Distributed programming made easy with Elixir

Elixir of Life

© Lead Image © Andrejs Pidjass, 123RF.com

© Lead Image © Andrejs Pidjass, 123RF.com

Article from Issue 255/2022

The Elixir programming language on a Raspberry Pi lets you create distributed projects in just a few lines of code.

Creating distributed and concurrent applications doesn't have to be difficult. Elixir [1] allows hobbyists and new programmers to create projects that can work across multiple nodes. A general-purpose programming language, Elixer runs on top of the Erlang virtual machine (VM) [2], which is known for running low-latency, distributed, and fault-tolerant systems.

In this article, I look at three projects (Figure 1) that use basic Elixir functions, with no custom project setup or imported libraries. The first project employs remote functions between a PC and a Raspberry Pi, the second project uses multinode requests to get Pi statistics, and the final project looks at dynamic sharing of data between three nodes.

Figure 1: Three Elixir projects.

These projects require only 10 to 25 lines of Elixir code, showing that distributed projects don't have to be complicated.

Getting Started

For instructions on how to install Elixer on your particular system, refer to the Elixir website [3]. The process installs the Erlang VM and three new executables: iex (interactive Elixir shell), elixir (Elixir script runner), and elixirc (Elixir compiler).

A good first example is to use the interactive Elixir shell (iex) on a Raspberry PI to write to a general purpose input/output (GPIO) pin. To begin, open the shell with iex and call the Raspberry Pi gpio [4] command-line tool from the base Erlang :os.cmd function to write a value of 1 to pin 7; then, read it back:

$ iex
iex> :os.cmd(:"gpio write 7 1")
iex> :os.cmd(:"gpio read 7")

Elixir calls Erlang functions when you place a colon (:) in front of the Erlang function or custom variable.

Remote GPIO Control

The next step is to control a Pi's GPIO from a different node. A two-node network can be configured by defining a username with a node address and a common cookie between the two nodes.

For my setup, I logged in to the Raspberry Pi iex shell with the name pi3@ and a cookie named pitest (Figure 2, top). Next, I logged in to the PC iex session with the name pete@ and the same cookie, pitest.

Figure 2: An Elixir remote function call.

From my PC iex session, I only need two lines of Elixir code to write remotely to a Pi GPIO pin (Figure 2, bottom). The first line connects to the Pi Elixir node, and the second line issues a remote procedure call (RPC) to run an :os.cmd statement on the Pi node:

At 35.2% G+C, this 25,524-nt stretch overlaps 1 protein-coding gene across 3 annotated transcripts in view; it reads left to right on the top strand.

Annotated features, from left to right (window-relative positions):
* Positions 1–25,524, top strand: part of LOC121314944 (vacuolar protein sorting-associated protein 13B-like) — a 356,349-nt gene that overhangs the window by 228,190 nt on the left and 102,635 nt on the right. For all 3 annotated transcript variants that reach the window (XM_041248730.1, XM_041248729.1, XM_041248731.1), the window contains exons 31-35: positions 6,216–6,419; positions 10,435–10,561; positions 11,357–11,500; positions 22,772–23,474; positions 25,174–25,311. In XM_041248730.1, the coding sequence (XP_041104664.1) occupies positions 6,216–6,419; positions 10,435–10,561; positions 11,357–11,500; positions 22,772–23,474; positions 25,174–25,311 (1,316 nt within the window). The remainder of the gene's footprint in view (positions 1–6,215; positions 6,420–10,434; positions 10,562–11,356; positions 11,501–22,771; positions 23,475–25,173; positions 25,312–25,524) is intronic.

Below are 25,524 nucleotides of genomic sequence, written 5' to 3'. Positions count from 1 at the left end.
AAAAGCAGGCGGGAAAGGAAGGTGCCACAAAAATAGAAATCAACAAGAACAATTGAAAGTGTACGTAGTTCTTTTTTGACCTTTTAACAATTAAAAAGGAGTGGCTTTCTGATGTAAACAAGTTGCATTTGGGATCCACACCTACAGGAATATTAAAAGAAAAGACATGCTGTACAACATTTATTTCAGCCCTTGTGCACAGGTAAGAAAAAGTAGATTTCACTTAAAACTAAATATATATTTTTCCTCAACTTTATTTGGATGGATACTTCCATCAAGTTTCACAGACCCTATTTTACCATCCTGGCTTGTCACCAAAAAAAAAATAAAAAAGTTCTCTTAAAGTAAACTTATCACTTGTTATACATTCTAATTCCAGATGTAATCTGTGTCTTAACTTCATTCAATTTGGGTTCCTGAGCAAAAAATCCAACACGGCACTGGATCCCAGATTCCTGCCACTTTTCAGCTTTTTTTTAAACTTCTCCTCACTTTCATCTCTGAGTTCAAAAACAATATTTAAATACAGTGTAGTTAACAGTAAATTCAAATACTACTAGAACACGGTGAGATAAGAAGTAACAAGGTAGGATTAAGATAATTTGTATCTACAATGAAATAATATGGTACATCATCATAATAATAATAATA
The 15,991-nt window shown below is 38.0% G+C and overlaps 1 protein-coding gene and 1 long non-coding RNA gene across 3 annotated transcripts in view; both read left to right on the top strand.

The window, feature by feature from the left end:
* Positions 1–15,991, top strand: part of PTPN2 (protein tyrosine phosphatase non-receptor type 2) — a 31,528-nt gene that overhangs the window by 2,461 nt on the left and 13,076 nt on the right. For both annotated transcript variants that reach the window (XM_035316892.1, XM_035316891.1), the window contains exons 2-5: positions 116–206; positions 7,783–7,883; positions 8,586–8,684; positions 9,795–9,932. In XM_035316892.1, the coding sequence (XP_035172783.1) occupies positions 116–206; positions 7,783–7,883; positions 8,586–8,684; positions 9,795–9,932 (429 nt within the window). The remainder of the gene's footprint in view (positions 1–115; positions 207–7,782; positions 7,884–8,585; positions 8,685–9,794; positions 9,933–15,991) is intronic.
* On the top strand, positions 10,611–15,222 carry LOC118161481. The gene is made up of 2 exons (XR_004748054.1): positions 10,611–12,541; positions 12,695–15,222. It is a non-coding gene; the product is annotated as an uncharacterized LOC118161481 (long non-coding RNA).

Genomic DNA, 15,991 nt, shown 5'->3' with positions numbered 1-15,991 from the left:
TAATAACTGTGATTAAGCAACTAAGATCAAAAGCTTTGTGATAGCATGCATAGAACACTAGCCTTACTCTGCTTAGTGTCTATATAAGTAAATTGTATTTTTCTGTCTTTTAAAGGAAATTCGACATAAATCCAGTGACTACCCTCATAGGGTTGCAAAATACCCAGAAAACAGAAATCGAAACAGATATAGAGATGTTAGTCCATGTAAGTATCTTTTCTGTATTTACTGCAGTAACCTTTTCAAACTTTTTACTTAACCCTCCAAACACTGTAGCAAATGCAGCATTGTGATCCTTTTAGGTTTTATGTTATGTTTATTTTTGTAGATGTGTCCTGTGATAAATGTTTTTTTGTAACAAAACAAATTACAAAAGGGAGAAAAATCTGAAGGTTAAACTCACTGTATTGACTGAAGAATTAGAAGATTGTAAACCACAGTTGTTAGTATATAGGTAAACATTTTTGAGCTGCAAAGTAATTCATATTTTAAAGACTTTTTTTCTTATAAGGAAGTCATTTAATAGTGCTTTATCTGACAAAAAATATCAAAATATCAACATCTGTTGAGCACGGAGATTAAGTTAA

$ iex --name pete@ --cookie pitest
iex> Node.connect :"pi3@"
iex> :rpc.call(:"pi3@",:os,:cmd ,[:"gpio write 7 1"])

It's important to note that the underlying Erlang VM on the Raspberry Pi managed the RPC request, and for this example, no Elixir code was required on the Pi node.

User Interface

Now you will want to create a simple way for the user to enter a GPIO pin and value. Elixir tends to be used for back-end applications, but you also have a number of good web server options from which to choose and an Erlang wx graphical module (a wxWidgets port).

One user interface approach is to use the Elixir IO module to do text console reads and writes. The IO.gets() function gets user input, and IO.puts writes to the console. Variables can be inserted into a string with #{<the_variable>}:

iex> thepin = IO.gets("Select the Pi GPIO pin: ")
Select the Pi GPIO pin: 7
iex> IO.puts "Selected GPIO pin: #{thepin}"
Selected GPIO pin: 7

For simple dialogs, I like to use the Bash Zenity [5] command-line package. Zenity support a number of different dialog types, and it is preloaded on Raspian and most Linux distributions.

The zenity --forms command can be configured with a presentation that asks for a GPIO pin number and value. After the user enters data and presses OK, Zenity returns a string of the GPIO pin number and pin value (Figure 3).

Figure 3: A Zenity form called from Bash.

The Zen2gpio.exs script in Listing 1 launches a Zenity form to get user input – a pin number and value – that is passed to the :rpc.call function to do a remote GPIO write.

Listing 1


01 #-------------
02 # Zen2gpio.exs - Use a Zenity form to set the GPIO pin and value input
03 #-------------
04 defmodule Zen2gpio do
05   def show_form (pnode) do
06     thecmd = "zenity --forms --title='Set Pi GPIO Pins' --separator=' ' --add-entry='GPIO Pin (0-26)' --add-entry='New Value (0-1)' "
07     pininfo = :os.cmd(:"#{thecmd}")
08     # If data is entered in form, write to GPIO and refresh
09     if byte_size("pininfo") > 0 do
10       :rpc.call(:"pi3@",:os,:cmd ,[:"gpio write #{pininfo}"])
11       show_form (pnode)
12     end
13   end
14 end
16 # Connect to the Pi node
17 pnode = :"p34@"
18 Node.connect  pnode
20 # Show the dialog
21 Zen2gpio.show_form(pnode)

For this script, the Zen2gpio module is created with the function show_form. Elixir does not support a while statement; instead, loops are implemented by recursion. In this script, the show_form function is called initially to open a dialog. An if statement checks for feedback from the dialog; if present, the RPC call is executed, and the show_form function is called again. No feedback or a press of the Cancel button exits the script.

The Elixir script runner launches the code with the common project cookie and a unique username (Figure 4).

Figure 4: Elixir/Zenity remote GPIO write dialog.

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